So she thanked him for the kind gift and left.  Then, as he returned to get his groceries, he thought, "Well, I really messed that up!  I should've explained to her why I was doing that!  Now, I'm the one getting the glory instead of Jesus..." and so he prayed, "L-rd, please let me run into her again so I can explain to her!"

But he didn't really expect to see her again.

So he pushed his cart outside to the parking lot.  Lo and behold, who should he run into?  

"I'm so glad to run into you again!" he said to her.  "I wanted to tell you the reason why I bought your groceries.  I felt like Jesus wanted me to do this for you so that you'd know that he loves you!"

And that's when things got interesting...

"I should probably tell you that my husband and I are Jewish..." she began.  "But it's funny you should mention Jesus.  As it happens, our son became a Christian just this past month.  I can't wait to tell him about you!"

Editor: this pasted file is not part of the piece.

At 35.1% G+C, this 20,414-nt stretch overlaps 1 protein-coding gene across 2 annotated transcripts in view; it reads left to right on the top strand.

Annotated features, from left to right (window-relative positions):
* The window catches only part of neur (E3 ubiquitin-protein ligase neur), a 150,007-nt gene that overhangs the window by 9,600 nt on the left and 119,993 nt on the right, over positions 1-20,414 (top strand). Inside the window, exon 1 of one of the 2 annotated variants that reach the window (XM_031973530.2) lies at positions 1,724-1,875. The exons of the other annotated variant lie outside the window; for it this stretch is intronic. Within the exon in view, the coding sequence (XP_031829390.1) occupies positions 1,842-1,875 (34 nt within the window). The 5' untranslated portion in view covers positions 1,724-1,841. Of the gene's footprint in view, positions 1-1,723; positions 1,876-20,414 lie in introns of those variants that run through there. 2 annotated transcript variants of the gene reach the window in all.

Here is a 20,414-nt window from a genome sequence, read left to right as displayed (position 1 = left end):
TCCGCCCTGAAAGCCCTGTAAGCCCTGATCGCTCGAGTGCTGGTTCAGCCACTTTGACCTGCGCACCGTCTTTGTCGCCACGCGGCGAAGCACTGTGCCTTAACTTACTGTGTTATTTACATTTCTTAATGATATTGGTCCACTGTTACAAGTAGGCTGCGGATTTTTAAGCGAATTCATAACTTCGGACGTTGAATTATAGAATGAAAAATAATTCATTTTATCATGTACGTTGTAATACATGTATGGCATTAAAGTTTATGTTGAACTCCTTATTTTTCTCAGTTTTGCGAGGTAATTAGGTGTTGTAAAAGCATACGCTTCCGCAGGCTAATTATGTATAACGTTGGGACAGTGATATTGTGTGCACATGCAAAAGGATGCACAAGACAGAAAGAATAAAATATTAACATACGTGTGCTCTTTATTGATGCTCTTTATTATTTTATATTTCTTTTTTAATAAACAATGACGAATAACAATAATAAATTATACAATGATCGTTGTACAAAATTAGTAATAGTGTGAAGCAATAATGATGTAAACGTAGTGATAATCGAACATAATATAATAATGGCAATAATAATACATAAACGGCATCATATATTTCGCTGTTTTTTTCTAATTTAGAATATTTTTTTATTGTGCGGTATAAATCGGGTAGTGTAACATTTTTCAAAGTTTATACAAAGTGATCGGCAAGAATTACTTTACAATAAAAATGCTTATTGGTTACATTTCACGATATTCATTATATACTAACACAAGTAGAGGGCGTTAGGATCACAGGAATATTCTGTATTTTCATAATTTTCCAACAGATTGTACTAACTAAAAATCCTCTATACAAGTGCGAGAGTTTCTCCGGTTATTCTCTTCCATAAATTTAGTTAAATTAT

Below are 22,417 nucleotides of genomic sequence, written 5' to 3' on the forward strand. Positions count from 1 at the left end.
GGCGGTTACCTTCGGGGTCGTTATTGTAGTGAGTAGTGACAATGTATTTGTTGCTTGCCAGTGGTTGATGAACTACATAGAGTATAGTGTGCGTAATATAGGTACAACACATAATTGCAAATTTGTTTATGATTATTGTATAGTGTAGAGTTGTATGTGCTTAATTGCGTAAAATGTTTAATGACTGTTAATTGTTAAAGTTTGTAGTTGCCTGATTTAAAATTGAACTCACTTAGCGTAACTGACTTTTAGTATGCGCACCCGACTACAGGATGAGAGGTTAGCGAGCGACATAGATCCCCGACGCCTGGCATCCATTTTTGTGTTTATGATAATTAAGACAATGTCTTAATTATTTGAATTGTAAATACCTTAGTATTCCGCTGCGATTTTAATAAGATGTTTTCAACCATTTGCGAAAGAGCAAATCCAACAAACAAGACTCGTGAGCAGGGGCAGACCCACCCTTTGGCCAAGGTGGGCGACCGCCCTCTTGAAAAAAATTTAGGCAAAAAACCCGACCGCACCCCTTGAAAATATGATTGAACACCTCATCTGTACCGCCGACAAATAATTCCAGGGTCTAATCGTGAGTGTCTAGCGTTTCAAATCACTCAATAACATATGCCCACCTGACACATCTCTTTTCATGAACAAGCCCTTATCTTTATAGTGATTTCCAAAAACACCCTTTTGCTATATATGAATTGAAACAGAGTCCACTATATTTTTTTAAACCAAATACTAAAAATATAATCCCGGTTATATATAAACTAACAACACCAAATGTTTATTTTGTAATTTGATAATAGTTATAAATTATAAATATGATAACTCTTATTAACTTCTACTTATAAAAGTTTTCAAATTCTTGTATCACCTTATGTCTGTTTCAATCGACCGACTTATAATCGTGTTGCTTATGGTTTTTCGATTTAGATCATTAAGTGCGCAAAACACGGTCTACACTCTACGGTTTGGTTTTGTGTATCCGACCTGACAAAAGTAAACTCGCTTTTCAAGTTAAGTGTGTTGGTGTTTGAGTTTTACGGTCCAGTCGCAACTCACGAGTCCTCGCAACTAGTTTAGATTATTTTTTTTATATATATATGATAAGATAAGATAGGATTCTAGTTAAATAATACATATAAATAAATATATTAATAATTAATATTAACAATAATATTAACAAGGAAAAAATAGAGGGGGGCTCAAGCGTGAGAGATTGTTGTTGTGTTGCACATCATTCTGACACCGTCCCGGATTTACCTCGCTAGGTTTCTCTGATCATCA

And so they parted ways again for the last time (or so they thought).

My friend returned to his car and began to load the groceries into his trunk when the little lady approached...

Now, if you haven't seen a Walmart parking lot before--THEY'RE ENORMOUS!  Yet, out of that vast sea of parking spaces, guess where the little lady had parked?

Right next to my friend!

Glory to G-d who gives signs to His People!

Anyway, thought I'd share this story to encourage you, dear reader, to follow the promptings of the Holy Spirit.  I say this to myself as well!  

May G-d give us the ability to hear Him and to be obedient!


Wednesday, July 10, 2013

Hagner's Masterful Exegesis of Matthew 23